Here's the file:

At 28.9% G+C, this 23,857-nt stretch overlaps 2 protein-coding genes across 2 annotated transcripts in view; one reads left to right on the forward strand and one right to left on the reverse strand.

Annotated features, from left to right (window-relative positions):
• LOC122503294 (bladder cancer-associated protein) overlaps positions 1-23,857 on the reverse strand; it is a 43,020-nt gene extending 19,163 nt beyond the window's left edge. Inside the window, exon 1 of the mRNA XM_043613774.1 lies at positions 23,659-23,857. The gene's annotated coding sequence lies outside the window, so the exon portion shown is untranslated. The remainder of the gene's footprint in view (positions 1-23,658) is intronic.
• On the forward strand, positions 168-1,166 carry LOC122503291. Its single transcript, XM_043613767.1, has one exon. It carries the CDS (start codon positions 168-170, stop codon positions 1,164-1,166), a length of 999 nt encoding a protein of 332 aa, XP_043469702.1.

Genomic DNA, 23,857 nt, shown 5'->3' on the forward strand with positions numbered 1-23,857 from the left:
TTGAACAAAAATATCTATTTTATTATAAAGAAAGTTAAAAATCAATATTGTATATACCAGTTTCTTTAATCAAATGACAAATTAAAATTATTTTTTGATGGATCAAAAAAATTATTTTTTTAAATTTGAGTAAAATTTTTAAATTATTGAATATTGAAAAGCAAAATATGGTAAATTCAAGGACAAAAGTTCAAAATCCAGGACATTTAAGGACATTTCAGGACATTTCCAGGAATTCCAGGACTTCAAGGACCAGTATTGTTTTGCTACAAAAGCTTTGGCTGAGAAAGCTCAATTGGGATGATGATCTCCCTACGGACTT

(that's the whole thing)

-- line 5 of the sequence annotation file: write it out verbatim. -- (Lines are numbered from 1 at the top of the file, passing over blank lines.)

Genomic DNA, 23,857 nt, shown 5'->3' on the forward strand with positions numbered 1-23,857 from the left: